Jay Cost explains:
The country needs a bad guy to blame for its problems, so day in and day out Obama is providing them with a smorgasbord of villains from which to choose: Wall Street, Big Oil, the Tea Party, Paul Ryan, Rush Limbaugh, the Supreme Court, the Catholic Church, and so on. In fact, virtually everything that comes out of this president’s mouth is about redirecting blame onto some straw man.
This is why Obama does not care if his attacks are unfair, untrue, unoriginal, unseemly, or whatever. He has only one goal: The state of the union stinks right now, and I must keep that stench off me.
This strategy might get him reelected, but for what greater purpose? Barack Obama intends to break the country into fragments by shamelessly playing one group off another, in the hope that by November his share of the pieces will be just a touch larger than the opposition’s. But how can he possibly put those pieces back together again, should he be victorious?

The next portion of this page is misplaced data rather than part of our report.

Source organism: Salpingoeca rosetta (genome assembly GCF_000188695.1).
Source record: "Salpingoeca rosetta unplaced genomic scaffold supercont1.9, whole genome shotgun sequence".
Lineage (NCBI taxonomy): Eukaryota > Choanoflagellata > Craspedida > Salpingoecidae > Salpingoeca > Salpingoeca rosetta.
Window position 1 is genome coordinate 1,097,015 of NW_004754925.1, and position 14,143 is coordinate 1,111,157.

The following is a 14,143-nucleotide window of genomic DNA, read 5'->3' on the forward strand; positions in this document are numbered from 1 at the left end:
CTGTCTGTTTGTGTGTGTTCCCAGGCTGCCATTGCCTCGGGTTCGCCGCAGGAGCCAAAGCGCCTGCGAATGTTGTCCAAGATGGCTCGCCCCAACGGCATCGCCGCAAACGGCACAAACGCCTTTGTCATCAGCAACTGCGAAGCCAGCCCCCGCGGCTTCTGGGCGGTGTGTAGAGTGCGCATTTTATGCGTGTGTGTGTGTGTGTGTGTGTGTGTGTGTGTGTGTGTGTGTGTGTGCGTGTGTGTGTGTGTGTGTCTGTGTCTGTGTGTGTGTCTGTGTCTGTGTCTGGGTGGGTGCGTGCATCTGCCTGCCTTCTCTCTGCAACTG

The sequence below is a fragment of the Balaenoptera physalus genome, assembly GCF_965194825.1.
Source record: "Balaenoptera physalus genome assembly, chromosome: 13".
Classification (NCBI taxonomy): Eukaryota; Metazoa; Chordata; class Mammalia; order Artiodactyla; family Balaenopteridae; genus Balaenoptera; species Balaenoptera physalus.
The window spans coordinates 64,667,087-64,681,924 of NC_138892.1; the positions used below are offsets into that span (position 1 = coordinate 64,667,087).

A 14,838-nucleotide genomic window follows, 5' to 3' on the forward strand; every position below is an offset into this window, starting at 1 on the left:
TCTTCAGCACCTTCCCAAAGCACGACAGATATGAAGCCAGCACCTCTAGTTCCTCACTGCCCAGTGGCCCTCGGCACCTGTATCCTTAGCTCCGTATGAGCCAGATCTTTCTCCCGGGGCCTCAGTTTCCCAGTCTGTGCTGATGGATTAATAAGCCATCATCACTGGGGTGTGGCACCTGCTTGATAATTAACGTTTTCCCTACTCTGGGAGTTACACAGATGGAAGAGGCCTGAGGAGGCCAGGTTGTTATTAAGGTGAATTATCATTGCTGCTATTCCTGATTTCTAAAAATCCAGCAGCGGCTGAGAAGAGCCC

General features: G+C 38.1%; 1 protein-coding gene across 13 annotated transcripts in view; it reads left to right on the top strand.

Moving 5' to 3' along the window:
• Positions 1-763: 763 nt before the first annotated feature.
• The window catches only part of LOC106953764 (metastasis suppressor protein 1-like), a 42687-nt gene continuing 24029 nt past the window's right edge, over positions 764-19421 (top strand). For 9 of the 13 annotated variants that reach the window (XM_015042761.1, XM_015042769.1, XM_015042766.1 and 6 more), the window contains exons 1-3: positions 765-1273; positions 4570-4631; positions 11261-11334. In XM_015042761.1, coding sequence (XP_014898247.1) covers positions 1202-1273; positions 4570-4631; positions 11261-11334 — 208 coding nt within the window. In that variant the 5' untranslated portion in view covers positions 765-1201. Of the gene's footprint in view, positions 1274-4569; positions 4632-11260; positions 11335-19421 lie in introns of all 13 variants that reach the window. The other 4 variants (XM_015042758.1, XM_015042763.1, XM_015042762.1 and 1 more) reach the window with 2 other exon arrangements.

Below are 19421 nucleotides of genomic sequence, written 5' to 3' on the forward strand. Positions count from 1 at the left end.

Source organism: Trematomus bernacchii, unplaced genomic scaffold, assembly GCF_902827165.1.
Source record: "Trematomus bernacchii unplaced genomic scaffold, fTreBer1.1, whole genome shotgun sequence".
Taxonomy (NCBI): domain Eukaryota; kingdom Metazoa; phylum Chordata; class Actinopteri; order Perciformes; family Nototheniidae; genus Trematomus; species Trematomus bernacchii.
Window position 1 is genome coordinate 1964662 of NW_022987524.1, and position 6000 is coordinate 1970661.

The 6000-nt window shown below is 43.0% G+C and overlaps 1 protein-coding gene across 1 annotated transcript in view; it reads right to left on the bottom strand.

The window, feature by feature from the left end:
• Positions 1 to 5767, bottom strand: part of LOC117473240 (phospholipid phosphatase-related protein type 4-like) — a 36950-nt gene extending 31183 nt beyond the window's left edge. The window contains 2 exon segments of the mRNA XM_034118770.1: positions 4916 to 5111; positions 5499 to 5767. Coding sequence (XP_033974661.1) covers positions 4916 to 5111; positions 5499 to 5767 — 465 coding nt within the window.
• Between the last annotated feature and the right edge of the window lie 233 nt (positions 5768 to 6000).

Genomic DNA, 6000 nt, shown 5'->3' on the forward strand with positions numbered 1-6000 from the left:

Our system is designed to prevent big changes absent a broad consensus, which Obama has little hope of achieving with this approach. He will not get enough Democrats in Congress to replay 2009-2010, meaning that he will have to work with Republicans, the very people he is now villainizing. Does he think the sore feelings he has created will simply disappear? They won’t. When you lose somebody’s trust, you almost never get it back.
Harry Truman employed the same, rotten strategy to win reelection in 1948; he succeeded at the ballot box, but his Fair Deal largely stalled in the Congress in 1949. Unsurprisingly, after months of dividing the people with class warfare rhetoric, Truman was unable to bring them back together to govern.
Barack Obama should expect nothing more, and I cannot help but marvel at how diminished he is now relative to the heights of just 3 years ago.